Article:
Education v. bricks and mortar?
June 11, 2010 10:37 AM Subscribe
Will I regret spending my savings on further education?
posted by anonymous to education (6 answers total) 2 users marked this as a favorite
After 10 years working in technical jobs I'm burnt out and need to move on. I've been accepted on a practical MA programme starting in October - yay! Except now I'm getting cold feet about actually handing in my notice...
At the time of applying it all made sense - I've becoming increasingly unhappy in my field - my current job is both stressful AND tedious - and I've lost a lot of confidence. I've have been in therapy for depression and anxiety for the last eight months and everyone who loves me says the career I fell into is just a bad fit. Nine months of full-time study plus an internship sounds like a glorious chance to reinvigorate my mind and soul, whilst broadening my chances of moving into a more suitable field - but I'm scared about the cost in time and money.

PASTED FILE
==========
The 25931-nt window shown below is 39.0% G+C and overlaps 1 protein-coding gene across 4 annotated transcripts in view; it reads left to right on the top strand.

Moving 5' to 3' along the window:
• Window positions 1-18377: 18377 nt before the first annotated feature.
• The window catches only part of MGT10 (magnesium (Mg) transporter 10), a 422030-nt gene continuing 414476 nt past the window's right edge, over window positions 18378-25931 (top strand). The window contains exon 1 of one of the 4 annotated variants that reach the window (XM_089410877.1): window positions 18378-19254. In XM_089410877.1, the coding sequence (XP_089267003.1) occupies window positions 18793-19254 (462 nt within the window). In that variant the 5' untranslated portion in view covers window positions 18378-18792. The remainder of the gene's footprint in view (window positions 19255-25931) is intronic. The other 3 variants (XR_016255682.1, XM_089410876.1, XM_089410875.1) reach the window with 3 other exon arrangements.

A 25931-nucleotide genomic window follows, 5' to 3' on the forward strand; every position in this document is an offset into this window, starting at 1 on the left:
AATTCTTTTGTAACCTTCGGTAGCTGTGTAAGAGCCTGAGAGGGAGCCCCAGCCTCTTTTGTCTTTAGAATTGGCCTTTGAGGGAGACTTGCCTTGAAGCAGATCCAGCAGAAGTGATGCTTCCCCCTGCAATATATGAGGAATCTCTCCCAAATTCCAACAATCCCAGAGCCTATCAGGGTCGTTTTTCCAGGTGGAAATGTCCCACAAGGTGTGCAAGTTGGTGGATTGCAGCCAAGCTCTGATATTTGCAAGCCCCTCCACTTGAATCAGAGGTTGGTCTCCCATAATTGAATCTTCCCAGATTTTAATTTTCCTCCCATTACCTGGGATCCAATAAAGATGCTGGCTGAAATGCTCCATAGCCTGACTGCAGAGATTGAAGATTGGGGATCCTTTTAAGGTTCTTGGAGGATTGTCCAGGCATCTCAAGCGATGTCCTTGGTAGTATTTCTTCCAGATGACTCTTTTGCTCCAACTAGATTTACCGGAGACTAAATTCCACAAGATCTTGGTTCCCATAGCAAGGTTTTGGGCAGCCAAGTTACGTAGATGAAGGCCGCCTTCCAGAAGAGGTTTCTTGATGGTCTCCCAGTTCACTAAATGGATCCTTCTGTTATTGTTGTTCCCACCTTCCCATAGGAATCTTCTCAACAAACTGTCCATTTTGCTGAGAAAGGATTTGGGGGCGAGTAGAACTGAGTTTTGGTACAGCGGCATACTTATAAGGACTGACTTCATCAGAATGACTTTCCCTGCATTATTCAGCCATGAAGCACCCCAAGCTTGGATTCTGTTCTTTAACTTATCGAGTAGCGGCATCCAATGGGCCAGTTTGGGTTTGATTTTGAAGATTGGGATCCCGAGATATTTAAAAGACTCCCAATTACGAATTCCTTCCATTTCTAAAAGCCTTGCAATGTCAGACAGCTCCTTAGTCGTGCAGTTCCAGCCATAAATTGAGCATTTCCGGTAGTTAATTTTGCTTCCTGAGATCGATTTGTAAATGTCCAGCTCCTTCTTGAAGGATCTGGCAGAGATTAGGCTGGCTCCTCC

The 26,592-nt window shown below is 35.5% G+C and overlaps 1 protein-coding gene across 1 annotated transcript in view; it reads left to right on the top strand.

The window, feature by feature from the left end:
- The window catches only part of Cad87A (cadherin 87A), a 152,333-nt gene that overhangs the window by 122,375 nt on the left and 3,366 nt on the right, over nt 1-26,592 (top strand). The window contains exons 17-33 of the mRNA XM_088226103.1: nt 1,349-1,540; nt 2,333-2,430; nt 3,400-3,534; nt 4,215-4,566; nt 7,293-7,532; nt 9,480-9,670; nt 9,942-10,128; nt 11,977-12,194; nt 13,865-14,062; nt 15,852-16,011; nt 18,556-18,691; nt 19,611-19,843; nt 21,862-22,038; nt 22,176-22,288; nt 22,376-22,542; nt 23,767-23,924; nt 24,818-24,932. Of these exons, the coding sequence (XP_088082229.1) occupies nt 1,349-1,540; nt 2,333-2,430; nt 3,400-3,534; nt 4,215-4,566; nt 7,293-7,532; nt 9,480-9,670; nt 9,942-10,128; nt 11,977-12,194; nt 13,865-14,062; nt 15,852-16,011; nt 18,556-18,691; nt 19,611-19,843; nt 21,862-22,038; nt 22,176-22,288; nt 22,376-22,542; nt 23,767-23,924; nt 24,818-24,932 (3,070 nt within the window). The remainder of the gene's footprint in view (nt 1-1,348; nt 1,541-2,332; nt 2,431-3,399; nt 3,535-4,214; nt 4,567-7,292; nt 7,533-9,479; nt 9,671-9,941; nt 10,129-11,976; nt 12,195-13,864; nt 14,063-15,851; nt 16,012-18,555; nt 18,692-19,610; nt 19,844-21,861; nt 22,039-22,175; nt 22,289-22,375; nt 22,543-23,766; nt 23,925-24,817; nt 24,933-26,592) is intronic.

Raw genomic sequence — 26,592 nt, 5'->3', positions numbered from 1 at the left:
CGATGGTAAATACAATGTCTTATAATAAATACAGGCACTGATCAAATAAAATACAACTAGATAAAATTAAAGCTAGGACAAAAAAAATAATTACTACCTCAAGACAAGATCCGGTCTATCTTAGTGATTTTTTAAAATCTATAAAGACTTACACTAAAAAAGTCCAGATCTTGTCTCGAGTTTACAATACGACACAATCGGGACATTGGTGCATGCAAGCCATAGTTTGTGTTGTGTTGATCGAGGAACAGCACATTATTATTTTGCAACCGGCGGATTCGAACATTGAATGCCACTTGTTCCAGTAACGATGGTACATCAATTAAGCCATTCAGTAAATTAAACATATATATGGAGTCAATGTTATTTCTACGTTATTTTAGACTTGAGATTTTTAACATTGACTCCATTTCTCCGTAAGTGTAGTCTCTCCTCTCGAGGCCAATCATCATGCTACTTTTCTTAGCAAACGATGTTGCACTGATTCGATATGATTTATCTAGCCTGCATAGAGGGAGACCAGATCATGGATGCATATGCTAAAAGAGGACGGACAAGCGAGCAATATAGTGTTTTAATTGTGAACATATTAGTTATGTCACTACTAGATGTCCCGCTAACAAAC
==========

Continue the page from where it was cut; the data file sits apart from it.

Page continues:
I will be self-funding to the tune of at least £13k (£3.8k course fees, £9K living expenses). I'll have a further £7k in liquid savings to cushion up to six months of job-hunting afterwards, but obviously I'm not keen on burning more of my hard-earned nest-egg than I have to.
I'm 35 and very aware of my peers buying houses, racking up pension funds, progressing in careers, doing all that grown-up stuff, and I'm worried that going back to school will do wonders for my mind but nothing for my financial security. I'm in the UK so don't have to worry about losing benefits but I am scared of spending so much money on something that isn't a deposit for a house (I'm renting currently). I'm from a poor background and feel panicky when looking at the sums. Job prospects in the new field are pretty good but they don't pay as anywhere near as much as my current job and despite having no kids and living pretty cheaply it'll probably take me a long time to build up an equivalent amount again.
I'm scared that short-term happiness might lead to long-term instability, but could short-term instability lead to long-term happiness? I don't know what to do. Any insight welcome. (Anonymous as sock puppet is yet to mature and co-workers read AskMe)